Plan: BO move throttling for visible VRAM evictions

Marek Olšák maraeo at
Mon May 15 10:18:36 UTC 2017

On May 15, 2017 6:40 AM, "zhoucm1" <david1.zhou at> wrote:

On 2017年05月14日 05:31, Marek Olšák wrote:

> On Mon, Apr 17, 2017 at 11:55 AM, Michel Dänzer <michel at>
> wrote:
>> On 17/04/17 07:58 AM, Marek Olšák wrote:
>>> On Fri, Apr 14, 2017 at 12:14 PM, Michel Dänzer <michel at>
>>> wrote:
>>>> On 04/04/17 05:11 AM, Marek Olšák wrote:
>>>>> On Fri, Mar 31, 2017 at 5:24 AM, Michel Dänzer <michel at>
>>>>> wrote:
>>>>>> On 30/03/17 07:03 PM, Michel Dänzer wrote:
>>>>>>> On 25/03/17 01:33 AM, Marek Olšák wrote:
>>>>>>>> Hi,
>>>>>>>> I'm sharing this idea here, because it's something that has been
>>>>>>>> decreasing our performance a lot recently, for example:
>>>>>>>> 7b7668cfc109d1c3dc27e871c8aea71ca13f23fa
>>>>>>> The attached proof-of-concept patch (on top of Christian's "CPU
>>>>>>> mapping
>>>>>>> of split VRAM buffers" series, ported from radeon) results in 145.05
>>>>>>> fps
>>>>>>> on my Tonga.
>>>>>> I get the same result without my or Christian's patches though, with
>>>>>> 4.11 based DRM or amd-staging-4.9. So I guess I just can't reproduce
>>>>>> the
>>>>>> problem with this test. Are there any other tests for it?
>>>>> It's random. Sometimes the benchmark runs OK, other times it's slow.
>>>>> You can easily see the difference but observing how smooth it is. The
>>>>> visible VRAM evictions result in constant 100-200ms stalls but not
>>>>> every frame, which feels like the frame rate is much lower than it
>>>>> actually is.
>>>>> Make sure your graphics details are maxed out. The best score I can
>>>>> get with my rig is 70 fps. (Fiji & Core i5 3570)
>>>> I'm getting around 53-54 fps at Ultra with Tonga, both with Mesa 13.0.6
>>>> and Git.
>>>> Have you tried if Christian's patches for CPU access to split VRAM
>>>> buffers help? I can imagine that forcing contiguous VRAM buffers for CPU
>>>> access could cause lots of other BOs to be unnecessarily evicted from
>>>> VRAM, if at least one of their fragments happens to be in the CPU
>>>> visible part of VRAM.
>>> I've finally tested latest amd-staging-4.9 and I'm very pleased. For
>>> the first time, the Deus Ex benchmark has almost no hiccups. I've
>>> never seen it so smooth. At one point, the MB/s BO move rate increase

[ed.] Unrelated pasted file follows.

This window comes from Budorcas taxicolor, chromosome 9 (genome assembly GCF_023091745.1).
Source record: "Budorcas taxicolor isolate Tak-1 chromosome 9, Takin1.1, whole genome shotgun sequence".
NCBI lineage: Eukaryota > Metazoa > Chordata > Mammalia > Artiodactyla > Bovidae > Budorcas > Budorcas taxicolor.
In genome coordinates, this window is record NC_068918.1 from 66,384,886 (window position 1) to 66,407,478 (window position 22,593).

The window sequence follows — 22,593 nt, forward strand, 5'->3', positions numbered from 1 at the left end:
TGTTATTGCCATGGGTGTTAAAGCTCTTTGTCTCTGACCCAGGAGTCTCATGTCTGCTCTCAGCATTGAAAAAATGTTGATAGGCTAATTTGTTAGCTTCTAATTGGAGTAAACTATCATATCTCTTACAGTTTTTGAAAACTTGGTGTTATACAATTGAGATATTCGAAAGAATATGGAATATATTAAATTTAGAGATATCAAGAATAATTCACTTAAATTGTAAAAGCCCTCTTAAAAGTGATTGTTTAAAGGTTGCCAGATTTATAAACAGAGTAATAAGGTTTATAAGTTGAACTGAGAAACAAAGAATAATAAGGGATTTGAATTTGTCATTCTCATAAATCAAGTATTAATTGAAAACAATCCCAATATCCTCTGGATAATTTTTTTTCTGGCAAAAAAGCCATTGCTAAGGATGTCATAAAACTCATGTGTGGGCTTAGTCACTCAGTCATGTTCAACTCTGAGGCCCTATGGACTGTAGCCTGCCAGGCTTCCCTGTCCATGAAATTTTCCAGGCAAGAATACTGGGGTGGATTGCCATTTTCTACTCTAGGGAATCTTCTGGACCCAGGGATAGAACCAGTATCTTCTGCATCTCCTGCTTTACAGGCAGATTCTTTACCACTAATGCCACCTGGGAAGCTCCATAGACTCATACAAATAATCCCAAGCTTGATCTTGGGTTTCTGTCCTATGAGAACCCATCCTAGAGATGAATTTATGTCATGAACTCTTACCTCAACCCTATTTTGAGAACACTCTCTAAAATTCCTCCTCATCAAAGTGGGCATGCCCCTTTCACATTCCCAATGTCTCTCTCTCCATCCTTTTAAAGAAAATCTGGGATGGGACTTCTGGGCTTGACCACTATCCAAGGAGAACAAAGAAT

>>> to 200MB/s, stayed there for a couple of seconds, and then it dropped
>>> to 0 again. The frame rate was OK-ish, so I guess the moves didn't
>>> happen all at once. I also tested DiRT Rally and I haven't been able
>>> to reproduce the low FPS with the consistently-high BO move rate that
>>> I saw several months ago.
>>> We could do some move throttling there for sure, but it's much better
>>> than it ever was.
>> That's great to hear. If you get a chance, it would be interesting if
>> the attached updated patch improves things even more for you. (The patch
>> I attached previously couldn't work as intended, this one at least might
>> :)
> Frogging101 on IRC noticed that we get a ton of TTM BO moves due to
> visible VRAM thrashing and Michel's patch doesn't help. His kernel is
> up to date with amd-staging. It looks like the only option left is my
> original plan: BO move throttling for visible VRAM by redirecting
> mapped buffers to GTT and not allowing them to go back to VRAM if some
> counter is too high.
I agree on this opinion, from our performance tuning experiment, this case
indeed often happen especially under vram memory pressure. redirecting to
GTT is better than heavy eviction between VRAM and GTT.
But we should get a condition for redirecting (eviction counter?),
otherwise, BO have no change back to prefer domain.

You're talking about something different. VRAM memory pressure is a solved
problem in amdgpu. There is even a kernel parameter that controls the
amount of buffer moves between VRAM and GTT. So you can control the amount
of evictions today.

This discussion is about evictions between visible VRAM and invisible VRAM.


David Zhou

> Opinions?
> Marek
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